Partial truthsBMJ 1995; 311 doi: https://doi.org/10.1136/bmj.311.6997.135 (Published 08 July 1995) Cite this as: BMJ 1995;311:135
- Charles Essex
Six years of war in Europe had, like all wars, accelerated social change. By 1945 the British people wanted to build not only new bricks and mortar but also a new order. The Labour party had a huge majority of seats in the first postwar general election and used that to push through various social policies. The third programme in The New Jerusalem series looked at the National Health Service.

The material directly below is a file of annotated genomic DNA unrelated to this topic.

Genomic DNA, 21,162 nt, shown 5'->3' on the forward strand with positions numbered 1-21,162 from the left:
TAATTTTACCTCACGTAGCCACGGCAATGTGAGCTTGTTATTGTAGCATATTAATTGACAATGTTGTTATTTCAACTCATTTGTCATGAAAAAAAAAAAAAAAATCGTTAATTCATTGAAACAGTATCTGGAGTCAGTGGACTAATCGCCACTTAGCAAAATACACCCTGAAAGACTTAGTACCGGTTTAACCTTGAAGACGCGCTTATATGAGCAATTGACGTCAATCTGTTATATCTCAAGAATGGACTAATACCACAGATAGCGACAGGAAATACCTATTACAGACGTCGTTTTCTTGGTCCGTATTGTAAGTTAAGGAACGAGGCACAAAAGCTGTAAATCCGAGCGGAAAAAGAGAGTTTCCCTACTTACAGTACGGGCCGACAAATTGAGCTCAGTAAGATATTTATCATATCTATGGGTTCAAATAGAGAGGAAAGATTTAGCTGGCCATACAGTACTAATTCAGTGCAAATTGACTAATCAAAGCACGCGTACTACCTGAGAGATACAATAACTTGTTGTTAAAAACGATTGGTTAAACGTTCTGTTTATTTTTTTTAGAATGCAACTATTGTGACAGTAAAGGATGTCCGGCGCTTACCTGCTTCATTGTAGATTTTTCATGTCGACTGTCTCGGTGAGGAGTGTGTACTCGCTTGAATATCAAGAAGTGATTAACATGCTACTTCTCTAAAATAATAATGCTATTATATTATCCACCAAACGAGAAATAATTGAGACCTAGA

The programme got off to a bad start by repeating the canard that the BMA was against the formation of the NHS. The BMA may have opposed Nye Bevan's version of the NHS but it had advocated an NHS scheme …
Log in using your username and password
Log in through your institution
Register for a free trial to thebmj.com to receive unlimited access to all content on thebmj.com for 14 days.
Sign up for a free trial